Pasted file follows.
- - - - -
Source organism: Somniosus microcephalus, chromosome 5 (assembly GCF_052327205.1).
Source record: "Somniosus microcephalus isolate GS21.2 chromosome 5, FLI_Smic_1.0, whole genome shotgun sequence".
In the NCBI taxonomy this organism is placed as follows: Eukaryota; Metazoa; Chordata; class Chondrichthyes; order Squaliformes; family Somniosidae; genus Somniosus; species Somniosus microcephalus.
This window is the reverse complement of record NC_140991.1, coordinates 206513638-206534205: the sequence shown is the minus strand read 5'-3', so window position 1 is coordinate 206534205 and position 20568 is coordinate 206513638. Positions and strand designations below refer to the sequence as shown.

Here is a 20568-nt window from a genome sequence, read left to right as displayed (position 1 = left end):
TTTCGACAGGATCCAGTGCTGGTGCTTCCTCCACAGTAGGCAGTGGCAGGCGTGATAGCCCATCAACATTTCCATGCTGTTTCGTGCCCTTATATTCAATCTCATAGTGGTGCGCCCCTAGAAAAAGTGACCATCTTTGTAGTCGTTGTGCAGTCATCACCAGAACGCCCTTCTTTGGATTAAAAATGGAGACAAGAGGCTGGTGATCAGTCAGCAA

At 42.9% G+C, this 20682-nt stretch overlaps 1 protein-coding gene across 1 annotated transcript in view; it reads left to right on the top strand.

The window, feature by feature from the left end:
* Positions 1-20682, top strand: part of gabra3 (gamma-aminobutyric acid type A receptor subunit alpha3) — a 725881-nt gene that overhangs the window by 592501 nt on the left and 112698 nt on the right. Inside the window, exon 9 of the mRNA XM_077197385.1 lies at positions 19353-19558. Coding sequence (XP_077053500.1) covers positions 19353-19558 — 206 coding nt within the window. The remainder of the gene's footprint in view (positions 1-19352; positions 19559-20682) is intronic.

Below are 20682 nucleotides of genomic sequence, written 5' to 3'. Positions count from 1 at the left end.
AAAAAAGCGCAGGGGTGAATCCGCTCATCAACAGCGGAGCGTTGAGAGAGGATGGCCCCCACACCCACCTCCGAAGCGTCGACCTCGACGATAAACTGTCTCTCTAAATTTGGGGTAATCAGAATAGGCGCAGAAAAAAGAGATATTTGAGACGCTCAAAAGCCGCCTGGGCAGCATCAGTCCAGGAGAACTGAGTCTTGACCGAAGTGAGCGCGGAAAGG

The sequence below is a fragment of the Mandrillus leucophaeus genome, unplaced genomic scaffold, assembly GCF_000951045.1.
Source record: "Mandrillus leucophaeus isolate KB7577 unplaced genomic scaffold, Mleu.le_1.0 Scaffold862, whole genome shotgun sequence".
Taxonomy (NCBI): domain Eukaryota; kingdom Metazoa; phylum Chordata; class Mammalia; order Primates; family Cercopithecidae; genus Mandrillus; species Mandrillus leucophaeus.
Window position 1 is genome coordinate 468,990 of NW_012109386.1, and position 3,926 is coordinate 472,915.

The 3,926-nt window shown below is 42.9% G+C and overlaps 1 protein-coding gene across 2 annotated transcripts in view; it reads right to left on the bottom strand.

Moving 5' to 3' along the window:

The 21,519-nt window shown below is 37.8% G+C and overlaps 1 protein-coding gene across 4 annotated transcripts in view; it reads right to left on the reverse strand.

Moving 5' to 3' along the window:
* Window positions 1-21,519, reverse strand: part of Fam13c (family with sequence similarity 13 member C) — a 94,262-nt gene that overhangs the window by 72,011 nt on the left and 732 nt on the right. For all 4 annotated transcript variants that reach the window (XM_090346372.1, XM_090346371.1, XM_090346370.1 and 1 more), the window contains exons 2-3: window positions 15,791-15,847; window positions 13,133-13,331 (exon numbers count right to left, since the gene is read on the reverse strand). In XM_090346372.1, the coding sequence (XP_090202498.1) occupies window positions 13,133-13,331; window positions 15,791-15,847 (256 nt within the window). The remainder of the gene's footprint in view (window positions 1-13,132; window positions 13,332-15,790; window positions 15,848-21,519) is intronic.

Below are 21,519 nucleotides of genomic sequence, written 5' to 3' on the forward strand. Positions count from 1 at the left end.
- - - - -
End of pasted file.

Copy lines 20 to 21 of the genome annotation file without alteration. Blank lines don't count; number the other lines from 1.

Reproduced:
* Window positions 1-21,519, reverse strand: part of Fam13c (family with sequence similarity 13 member C) — a 94,262-nt gene that overhangs the window by 72,011 nt on the left and 732 nt on the right. For all 4 annotated transcript variants that reach the window (XM_090346372.1, XM_090346371.1, XM_090346370.1 and 1 more), the window contains exons 2-3: window positions 15,791-15,847; window positions 13,133-13,331 (exon numbers count right to left, since the gene is read on the reverse strand). In XM_090346372.1, the coding sequence (XP_090202498.1) occupies window positions 13,133-13,331; window positions 15,791-15,847 (256 nt within the window). The remainder of the gene's footprint in view (window positions 1-13,132; window positions 13,332-15,790; window positions 15,848-21,519) is intronic.

Below are 21,519 nucleotides of genomic sequence, written 5' to 3' on the forward strand. Positions count from 1 at the left end.